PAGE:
Today is my wife’s birthday. To celebrate we went to our local cinema in Cornwall last night to watch the live stream of the Royal Opera House production of Madama Butterfly. Here’s the notice on their website:
Antonio Pappano and Renato Balsadonna conduct two great casts led by Ermonela Jaho and Ana María Martínez in Moshe Leiser and Patrice Caurier’s production of Puccini’s deeply poignant opera.
Ermonela Jaho was breathtaking in the title role. Her singing was sublime, as was her acting. As the interviews before the show and during the interval showed, she managed to convey through her voice as well as her acting the growth and developing maturity in her character.
I’d forgotten that Cio-Cio San (Butterfly) is only 15 when she’s married to the caddish Benjamin Franklin Pinkerton as part of the deal to buy a 999-year lease on a house in Nagasaki. He seems to do this on a whim, as he passes through the port on his navy battleship. What a selfish swine he is! His remorse at the end is dastardly.
Elizabeth DeShong as Butterfly’s maid, Suzuki, was particularly touching in portraying her devotion to her young mistress.
He’s captivated by the girl’s radiant beauty and trusting innocence. There’s a slightly creepy edge to his character, given how young the girl is, and the wedding night scene is slightly unsettling as Butterfly lies passively on the floor at his feet as he salaciously unbuttons his tunic. This production never lapses into sentimentality: it’s hard-hitting and honest.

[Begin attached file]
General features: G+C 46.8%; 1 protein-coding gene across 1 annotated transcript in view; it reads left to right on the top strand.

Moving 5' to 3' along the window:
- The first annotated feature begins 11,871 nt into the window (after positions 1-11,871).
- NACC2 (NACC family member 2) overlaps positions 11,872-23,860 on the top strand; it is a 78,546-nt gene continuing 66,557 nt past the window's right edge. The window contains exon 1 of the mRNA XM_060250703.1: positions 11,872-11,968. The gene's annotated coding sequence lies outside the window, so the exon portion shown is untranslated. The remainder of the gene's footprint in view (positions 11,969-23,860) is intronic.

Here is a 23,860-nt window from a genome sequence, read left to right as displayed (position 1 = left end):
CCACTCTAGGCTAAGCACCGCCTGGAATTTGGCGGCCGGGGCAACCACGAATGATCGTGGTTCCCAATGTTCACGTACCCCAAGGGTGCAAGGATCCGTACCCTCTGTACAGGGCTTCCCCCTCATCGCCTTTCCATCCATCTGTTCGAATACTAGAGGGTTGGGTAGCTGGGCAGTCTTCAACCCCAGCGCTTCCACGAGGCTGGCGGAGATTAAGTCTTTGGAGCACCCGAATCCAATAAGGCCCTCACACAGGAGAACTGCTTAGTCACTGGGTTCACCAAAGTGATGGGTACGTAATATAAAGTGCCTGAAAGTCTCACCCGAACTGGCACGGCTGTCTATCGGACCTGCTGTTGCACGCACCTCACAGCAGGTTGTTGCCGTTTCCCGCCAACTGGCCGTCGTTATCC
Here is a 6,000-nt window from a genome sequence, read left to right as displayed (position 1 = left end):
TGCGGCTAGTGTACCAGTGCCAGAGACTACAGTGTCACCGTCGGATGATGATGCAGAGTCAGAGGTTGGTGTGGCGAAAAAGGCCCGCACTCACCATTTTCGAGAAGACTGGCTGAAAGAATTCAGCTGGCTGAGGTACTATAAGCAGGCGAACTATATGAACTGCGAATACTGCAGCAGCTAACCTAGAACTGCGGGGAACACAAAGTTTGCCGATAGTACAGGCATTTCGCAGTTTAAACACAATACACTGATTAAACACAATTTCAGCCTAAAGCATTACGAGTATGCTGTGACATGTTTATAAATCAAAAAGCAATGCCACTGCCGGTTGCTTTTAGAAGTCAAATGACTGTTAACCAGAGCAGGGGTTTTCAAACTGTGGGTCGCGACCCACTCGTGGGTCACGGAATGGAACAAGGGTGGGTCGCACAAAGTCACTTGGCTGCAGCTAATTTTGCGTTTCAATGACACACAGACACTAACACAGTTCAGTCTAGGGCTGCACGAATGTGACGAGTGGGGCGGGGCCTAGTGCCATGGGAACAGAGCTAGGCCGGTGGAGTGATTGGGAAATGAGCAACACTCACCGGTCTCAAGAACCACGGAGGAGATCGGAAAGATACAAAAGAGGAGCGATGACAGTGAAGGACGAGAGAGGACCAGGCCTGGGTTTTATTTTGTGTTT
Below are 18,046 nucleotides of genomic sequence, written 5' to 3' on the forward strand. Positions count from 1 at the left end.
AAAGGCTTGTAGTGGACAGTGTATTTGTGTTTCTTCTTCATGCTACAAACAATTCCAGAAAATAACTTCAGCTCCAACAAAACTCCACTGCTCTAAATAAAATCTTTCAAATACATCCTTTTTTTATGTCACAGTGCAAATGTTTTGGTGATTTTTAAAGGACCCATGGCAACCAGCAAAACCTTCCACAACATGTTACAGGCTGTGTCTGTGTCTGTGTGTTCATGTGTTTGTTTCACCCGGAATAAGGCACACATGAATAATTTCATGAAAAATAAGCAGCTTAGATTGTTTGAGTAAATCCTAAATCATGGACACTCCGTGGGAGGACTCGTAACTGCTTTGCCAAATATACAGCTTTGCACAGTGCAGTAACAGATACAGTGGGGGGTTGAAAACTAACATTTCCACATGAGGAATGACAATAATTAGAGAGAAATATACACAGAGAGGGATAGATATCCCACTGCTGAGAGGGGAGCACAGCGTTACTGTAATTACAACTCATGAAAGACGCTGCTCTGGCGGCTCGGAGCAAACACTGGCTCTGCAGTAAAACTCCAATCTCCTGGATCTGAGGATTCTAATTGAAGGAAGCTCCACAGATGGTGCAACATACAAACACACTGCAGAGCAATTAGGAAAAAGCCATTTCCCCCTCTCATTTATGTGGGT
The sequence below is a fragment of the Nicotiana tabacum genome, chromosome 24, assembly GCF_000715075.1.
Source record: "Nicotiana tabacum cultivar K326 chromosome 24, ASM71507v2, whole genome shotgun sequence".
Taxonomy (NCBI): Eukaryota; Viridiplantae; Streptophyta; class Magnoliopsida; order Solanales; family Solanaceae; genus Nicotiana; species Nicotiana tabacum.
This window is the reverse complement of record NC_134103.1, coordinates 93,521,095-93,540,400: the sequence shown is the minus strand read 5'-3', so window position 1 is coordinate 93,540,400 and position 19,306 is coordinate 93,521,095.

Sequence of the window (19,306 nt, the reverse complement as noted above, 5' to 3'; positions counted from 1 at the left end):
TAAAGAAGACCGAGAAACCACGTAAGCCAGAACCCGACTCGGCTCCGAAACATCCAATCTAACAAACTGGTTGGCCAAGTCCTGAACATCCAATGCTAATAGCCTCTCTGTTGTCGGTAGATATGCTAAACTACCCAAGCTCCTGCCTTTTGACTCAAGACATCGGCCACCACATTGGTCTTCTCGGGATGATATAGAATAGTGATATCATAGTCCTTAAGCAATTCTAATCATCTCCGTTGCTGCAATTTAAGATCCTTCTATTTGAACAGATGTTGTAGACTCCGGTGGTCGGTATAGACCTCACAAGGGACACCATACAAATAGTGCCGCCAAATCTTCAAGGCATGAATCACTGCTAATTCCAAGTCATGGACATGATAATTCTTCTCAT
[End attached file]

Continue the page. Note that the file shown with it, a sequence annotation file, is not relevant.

Some of his words take on a chilling significance in this new era of American politics when he brags about Americans’ view of themselves as having a god-given right to do what they like where they like with whom they like.
The story is simple and heartbreaking, and I’d defy anyone to sit through this magnificent production dry-eyed. The set is beautiful, the musicians, direction and singing spine-tingling. Even the lighting and costumes play an important part in the experience. Although the immediacy of a live performance is diminished by watching it on a screen, there’s a benefit derived from the clever film director’s use of well-prepared close-ups or choice of frame to enhance the story-telling and spectacle.
Butterfly’s big arias in the final third are particularly thrilling, and Ms Jaho sings and acts them with total conviction and passion. This is by far the best production of the opera I’ve seen – better even than the excellent Berlin Deutsche Oper performance we saw one Christmas a few years ago (when the Humming Song became my wife’s favourite part of the piece – maybe mine, too.)
If you get a chance to see one of these ROH live stream performances – they play all over the world – I’d urge you to do so. There’s a link HERE to their searchable schedule.
Living in the far SW of England as I do, it’s not often I get the chance to go to London for a theatrical performance of this calibre. This is definitely almost as good. Here’s the schedule of future productions, taken from the ROH website (like the lovely poster image; hope I”m not breaking copyright by reproducing it here.)